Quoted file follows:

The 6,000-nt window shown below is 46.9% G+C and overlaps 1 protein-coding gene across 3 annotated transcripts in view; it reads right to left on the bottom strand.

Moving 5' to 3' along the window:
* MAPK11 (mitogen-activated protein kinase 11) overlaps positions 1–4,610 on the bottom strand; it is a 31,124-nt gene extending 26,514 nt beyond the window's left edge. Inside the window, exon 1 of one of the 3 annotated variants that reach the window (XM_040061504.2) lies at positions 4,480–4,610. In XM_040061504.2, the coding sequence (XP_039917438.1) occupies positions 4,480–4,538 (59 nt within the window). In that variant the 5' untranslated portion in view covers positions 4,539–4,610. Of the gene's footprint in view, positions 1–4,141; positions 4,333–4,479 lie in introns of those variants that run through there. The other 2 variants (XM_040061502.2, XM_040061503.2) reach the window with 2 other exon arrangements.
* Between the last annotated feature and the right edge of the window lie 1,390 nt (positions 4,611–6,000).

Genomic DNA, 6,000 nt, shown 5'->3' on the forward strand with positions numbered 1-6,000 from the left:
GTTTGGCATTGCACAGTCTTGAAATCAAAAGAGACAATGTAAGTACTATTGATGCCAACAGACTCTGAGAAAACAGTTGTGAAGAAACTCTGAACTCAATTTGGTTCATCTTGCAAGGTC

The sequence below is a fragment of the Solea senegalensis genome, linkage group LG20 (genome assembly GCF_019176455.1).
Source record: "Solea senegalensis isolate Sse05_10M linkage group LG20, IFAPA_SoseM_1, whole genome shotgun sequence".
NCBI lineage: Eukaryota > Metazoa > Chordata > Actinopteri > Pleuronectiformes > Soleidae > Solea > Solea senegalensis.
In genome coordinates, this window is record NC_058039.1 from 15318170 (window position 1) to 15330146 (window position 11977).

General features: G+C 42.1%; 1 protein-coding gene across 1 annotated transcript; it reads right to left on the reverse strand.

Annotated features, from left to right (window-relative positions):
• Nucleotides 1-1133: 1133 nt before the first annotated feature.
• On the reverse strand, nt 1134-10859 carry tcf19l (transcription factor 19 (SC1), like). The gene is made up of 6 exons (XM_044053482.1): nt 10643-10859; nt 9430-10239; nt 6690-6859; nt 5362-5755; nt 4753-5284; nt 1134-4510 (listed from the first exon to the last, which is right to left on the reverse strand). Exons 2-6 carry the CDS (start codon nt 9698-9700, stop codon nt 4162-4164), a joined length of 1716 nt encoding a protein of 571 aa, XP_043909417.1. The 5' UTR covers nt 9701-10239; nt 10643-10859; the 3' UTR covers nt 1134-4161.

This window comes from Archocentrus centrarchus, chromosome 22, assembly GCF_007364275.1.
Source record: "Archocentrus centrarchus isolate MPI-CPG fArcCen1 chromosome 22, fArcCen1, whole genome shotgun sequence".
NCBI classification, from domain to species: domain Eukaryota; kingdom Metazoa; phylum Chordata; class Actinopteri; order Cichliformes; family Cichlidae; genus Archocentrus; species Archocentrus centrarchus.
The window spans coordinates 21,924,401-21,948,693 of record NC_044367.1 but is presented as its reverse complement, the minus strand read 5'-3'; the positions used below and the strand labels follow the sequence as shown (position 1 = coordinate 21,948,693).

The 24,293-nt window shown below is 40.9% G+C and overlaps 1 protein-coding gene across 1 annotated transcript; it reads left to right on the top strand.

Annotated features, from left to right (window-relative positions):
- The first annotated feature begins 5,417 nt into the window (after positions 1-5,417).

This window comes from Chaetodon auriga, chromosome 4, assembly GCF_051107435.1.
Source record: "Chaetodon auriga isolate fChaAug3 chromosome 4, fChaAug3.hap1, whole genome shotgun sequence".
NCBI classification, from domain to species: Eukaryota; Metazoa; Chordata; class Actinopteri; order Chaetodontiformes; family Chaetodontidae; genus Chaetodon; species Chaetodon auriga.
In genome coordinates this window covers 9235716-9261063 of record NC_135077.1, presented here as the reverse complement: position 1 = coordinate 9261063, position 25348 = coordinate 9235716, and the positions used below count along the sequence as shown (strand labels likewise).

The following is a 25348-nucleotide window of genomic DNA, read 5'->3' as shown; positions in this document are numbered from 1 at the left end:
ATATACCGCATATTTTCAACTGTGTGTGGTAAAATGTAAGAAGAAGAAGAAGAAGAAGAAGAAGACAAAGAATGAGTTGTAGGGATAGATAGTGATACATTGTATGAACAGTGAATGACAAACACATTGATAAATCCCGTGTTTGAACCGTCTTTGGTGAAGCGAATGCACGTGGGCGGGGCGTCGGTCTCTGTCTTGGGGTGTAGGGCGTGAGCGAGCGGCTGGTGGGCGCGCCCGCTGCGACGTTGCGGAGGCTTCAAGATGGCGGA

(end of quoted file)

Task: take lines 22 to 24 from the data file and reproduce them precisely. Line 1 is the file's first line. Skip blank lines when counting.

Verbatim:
This window comes from Chaetodon auriga, chromosome 4, assembly GCF_051107435.1.
Source record: "Chaetodon auriga isolate fChaAug3 chromosome 4, fChaAug3.hap1, whole genome shotgun sequence".
NCBI classification, from domain to species: Eukaryota; Metazoa; Chordata; class Actinopteri; order Chaetodontiformes; family Chaetodontidae; genus Chaetodon; species Chaetodon auriga.